Do you like fishing? You know, sitting on a dock, soaking a worm and waiting for a bite. The thought conjures fond memories.
Have you considered combining fishing and archery for summer fun? Chances are, a nearby body of water is open to bowfishing, which takes fishing to a new level. Instead of waiting for fish to bite, bowfishermen actively hunt the fish.
Bowfishing is also good for the environment. Bowfishermen target rough fish, some of which are harmful invasive species. Invasive species are non-native fish that were accidentally or intentionally introduced into our waters . Invasive species aren’t isolated problems. They’re found in waters everywhere.
Aquatic ecosystems feature living organisms that create symbiotic and intertwined relationships to maintain nature’s balance. Introducing exotic species into natural ecosystems throws off their delicate balance. In fact, sudden changes can push parts of an ecosystem into extinction.
Carp are one of North America’s most common invasive species. Several species of carp from Asia and Europe now swim in lakes and rivers throughout the continent. Carp are bottom-feeding fish that stir up mud, destroy vegetation, degrade water quality, and hamper spawning by native fish species. They have few natural predators and reproduce rapidly. Therefore, carp often overpopulate waters after they’re released.
Another destructive invasive species is the snakehead fish. These creepy, toothy fish are voracious predators. They eat native fish species and compete with native predatory fish for food. Snakeheads are mainly found in warm freshwater lakes and waterways in Florida and mid-Atlantic states. Snakeheads reproduce quickly and can decimate waters they invade.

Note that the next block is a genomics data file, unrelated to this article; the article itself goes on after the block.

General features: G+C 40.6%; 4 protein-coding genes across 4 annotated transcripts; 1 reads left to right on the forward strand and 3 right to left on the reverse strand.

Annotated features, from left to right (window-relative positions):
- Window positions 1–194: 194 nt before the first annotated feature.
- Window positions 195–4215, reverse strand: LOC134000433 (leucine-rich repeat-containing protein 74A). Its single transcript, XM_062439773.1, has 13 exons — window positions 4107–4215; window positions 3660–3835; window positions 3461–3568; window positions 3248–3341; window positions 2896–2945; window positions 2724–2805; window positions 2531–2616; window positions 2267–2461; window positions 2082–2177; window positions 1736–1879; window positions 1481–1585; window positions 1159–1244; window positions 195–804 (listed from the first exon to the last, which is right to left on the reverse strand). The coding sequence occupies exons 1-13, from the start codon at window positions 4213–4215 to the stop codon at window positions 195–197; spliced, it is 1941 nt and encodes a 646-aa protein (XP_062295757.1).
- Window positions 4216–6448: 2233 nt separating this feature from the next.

Bowfishermen arrow these harmful exotics to reduce their populations. By harvesting invasive species, bowfishermen help maintain balanced aquatic ecosystems.
How does bowfishing work?
Bowfishermen use special fishing arrows and a bowfishing reel. These arrows are made of fiberglass and are heavier than standard arrows. Their heavy weight helps penetrate the depths to strike fish well below the surface. Bowfishing arrows also carry barbed points, so they don’t pull out easily. The arrows connect to a bowfishing line, which connects to a bowfishing reel so the archer can retrieve the fish.
Bowfishing reels often resemble standard fishing reels. They mount to a bow’s stabilizer bushing or its sight mounts. The reels also allow bowfishermen to retrieve their arrows when they miss.
Before trying this fun, fast-paced sport, you might need a fishing license from your state’s fish and wildlife agency. Contact the agency for information on bowfishing laws and licensing requirements. Click here for a comprehensive list of these state agencies.
Bowhunting360.com is also an excellent online resource for information on bowfishing gear and techniques. Of course, archery shops are your best resource on bowfishing gear and tips for nearby places to bowfish.